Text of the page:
After several months of uncertainty as to whether Jair Bolsonaro would be attending the Summit of the Americas, a bilateral meeting with US President Joe Biden on the sidelines of the summit clinched the deal for Brazil's president to show up at the conference in Los Angeles.
It is safe to say that sparks did not really fly at "hello" - after all, Mr Bolsonaro was one of the last heads of state to congratulate Biden on his 2020 win.
And just this week he repeated a refrain casting doubt on the US election results, echoing Donald Trump's unfounded claim that there was widespread fraud.
The Brazilian and US leaders played it diplomatically for the cameras on Thursday, with Mr Biden calling Brazil "a wonderful place with magnificent people" that he had been lucky to visit several times.
Mr Bolsonaro, for his part, assured reporters that Brazil has "a huge interest in getting closer and closer to the US".
"At times, we've distanced ourselves due to issues of ideology. But I'm sure that since our arrival in the Brazilian government we've never had greater opportunities because of the affinities that our governments have," he said.
But the closely-watched meeting did not hide the frictions beneath.
Dubbed the 'Trump of the Tropics', Mr Bolsonaro is a big fan of the former US president.
And just like Mr Trump, Brazil's president has said that he too might not accept the results of his country's elections in October unless the electronic voting system is changed to printed ballots.
All this couldn't have come at a more awkward time for Mr Bolsonaro. Last weekend, British journalist Dom Phillips and indigenous expert Bruno Pereira went missing in Vale do Javari, a remote and lawless part of Brazil's Amazon beset by illegal mining, fishing and logging.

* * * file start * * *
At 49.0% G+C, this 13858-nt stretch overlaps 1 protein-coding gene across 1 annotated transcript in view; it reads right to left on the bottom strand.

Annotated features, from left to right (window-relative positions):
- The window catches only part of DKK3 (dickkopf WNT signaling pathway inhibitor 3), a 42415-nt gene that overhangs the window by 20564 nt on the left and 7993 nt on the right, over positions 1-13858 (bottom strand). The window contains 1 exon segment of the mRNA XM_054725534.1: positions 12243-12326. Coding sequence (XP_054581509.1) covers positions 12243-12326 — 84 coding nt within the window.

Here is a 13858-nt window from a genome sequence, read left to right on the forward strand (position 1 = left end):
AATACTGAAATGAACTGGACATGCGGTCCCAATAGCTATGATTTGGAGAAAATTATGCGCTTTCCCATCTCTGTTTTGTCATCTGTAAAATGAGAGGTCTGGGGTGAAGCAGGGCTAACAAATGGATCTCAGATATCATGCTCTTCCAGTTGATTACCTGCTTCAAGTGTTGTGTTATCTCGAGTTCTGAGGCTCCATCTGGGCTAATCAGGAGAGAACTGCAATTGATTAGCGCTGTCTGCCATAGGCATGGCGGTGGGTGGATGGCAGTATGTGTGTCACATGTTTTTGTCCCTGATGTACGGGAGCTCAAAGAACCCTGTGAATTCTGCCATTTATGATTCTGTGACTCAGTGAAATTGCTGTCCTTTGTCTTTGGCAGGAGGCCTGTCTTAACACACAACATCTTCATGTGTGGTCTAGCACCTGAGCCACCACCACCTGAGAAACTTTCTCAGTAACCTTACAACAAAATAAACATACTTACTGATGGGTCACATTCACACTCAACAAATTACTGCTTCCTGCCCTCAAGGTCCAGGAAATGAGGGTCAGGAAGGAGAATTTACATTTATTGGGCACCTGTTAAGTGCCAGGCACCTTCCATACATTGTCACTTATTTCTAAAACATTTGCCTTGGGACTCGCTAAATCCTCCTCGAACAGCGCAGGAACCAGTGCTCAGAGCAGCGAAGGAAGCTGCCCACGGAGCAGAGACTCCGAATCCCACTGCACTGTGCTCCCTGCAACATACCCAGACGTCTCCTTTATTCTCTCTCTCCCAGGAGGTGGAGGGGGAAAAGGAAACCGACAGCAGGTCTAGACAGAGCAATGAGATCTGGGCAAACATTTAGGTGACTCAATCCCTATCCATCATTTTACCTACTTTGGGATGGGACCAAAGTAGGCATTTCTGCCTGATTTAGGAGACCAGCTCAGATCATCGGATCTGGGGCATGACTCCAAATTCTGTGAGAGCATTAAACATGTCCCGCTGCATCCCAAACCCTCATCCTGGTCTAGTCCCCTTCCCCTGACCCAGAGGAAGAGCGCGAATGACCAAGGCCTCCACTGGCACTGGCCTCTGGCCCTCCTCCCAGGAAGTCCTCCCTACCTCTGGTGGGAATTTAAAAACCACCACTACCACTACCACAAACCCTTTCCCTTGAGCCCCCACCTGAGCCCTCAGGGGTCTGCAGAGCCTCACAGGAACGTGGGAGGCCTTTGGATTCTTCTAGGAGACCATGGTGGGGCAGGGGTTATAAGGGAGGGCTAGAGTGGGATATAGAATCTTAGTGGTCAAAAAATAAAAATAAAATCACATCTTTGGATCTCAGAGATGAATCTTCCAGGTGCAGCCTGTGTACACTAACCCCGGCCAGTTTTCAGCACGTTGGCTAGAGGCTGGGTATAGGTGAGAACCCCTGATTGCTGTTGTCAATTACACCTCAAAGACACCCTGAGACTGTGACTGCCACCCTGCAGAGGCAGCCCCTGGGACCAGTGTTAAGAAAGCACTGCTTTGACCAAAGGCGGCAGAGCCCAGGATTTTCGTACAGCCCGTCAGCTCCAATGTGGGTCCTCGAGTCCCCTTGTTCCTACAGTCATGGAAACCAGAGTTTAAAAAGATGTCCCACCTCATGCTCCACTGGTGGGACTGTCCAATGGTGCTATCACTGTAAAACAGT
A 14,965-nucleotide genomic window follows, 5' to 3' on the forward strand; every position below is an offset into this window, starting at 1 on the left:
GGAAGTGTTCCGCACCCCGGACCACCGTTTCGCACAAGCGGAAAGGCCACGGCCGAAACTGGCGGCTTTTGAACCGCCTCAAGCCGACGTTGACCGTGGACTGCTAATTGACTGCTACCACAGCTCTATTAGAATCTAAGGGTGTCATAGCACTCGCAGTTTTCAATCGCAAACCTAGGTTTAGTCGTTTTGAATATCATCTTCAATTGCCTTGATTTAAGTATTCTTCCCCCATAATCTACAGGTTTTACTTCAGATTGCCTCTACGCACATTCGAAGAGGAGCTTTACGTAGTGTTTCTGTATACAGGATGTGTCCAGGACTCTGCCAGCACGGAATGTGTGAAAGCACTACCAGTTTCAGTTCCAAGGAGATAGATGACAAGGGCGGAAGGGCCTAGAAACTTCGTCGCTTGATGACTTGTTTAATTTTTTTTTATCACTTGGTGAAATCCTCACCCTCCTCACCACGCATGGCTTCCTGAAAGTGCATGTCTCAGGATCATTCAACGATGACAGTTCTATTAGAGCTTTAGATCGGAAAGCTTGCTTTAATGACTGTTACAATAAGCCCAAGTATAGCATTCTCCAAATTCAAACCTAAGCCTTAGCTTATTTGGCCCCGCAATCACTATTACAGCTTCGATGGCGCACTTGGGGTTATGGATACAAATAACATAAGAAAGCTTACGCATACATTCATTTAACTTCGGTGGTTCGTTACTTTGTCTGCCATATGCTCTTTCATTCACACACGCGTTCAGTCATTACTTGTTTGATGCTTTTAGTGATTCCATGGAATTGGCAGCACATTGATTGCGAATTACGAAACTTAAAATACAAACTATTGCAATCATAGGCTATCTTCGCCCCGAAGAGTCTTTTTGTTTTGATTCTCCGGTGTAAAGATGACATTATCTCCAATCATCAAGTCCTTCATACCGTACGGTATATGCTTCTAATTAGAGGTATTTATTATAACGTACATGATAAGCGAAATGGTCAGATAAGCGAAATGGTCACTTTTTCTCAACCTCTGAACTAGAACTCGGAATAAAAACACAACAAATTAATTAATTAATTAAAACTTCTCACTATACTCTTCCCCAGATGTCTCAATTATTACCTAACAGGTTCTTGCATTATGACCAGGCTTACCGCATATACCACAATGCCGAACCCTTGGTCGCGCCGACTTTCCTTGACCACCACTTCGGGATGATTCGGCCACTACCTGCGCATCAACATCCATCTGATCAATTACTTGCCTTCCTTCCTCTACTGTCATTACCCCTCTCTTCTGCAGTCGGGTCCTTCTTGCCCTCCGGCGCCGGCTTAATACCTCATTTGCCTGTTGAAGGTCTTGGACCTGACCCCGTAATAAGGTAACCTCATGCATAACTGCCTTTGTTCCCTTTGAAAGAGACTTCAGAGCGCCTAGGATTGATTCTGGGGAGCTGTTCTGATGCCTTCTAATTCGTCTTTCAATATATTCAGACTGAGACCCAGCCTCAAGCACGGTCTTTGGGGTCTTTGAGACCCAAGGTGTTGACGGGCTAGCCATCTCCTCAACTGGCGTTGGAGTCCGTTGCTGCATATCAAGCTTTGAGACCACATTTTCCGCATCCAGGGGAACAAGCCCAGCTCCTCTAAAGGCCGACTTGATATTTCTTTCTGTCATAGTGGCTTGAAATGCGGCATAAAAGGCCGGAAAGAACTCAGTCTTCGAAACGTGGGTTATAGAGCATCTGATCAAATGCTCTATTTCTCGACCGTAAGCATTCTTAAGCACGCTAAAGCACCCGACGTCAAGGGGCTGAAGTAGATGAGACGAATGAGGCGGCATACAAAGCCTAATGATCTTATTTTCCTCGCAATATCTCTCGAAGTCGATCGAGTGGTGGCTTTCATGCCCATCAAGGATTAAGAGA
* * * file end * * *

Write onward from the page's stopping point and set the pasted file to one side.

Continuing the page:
His response to the disappearances has been judged to be woeful. Mr Phillips and Mr Pereira were on "an adventure that was not recommended" - a comment that spoke volumes about how he views a free press and the role of journalists.
Despite the cocksure tone, Mr Bolsonaro has much to lose. He has four months before facing voters at the polls, and currently trails his left-wing rival, the former president Luiz Inacio Lula da Silva, popularly known as 'Lula'. Considered his nemesis, four years ago, Mr Bolsonaro ousted Lula's Workers Party amid widespread voter disaffection over corruption.
But in his four years in office, the populist right-winger has drawn deep ire over his Trumpian brashness on handling the Covid-19 pandemic and, in particular, his treatment of the Amazon rainforest.
Currently, a push by Mr Bolsonaro to make Brazil central to the world's food supply chain has led to uncomfortable policies.
Earlier this year, he met Russian President Vladimir Putin just before the Kremlin's war in Ukraine, telling reporters: "We are in solidarity with Russia. We very much want to collaborate in many areas — defense, oil and gas, agriculture". (As the largest exporter of soybeans in the world, Russia's fertilisers are crucial for Brazil to keep growing its crops).
But his push to make sure Brazil plays a part in food security has also allowed exploitation of the Amazon that critics say has made illegal miners and poachers more brazen, deforestation soar and conflict intensify.
Despite the placid tone, Mr Biden more than hinted at US concern over Mr Bolsonaro's policies. Though he praised efforts at rainforest preservation, he added: "I think the rest of the world should be able to help you preserve as much as you can" - an apparent response to Mr Bolsonaro previously insisting that Brazil must retain "sovereignty in that area".
Though he nodded towards the desire for closer ties with the US, Mr Bolsonaro may well be out of office before that can happen.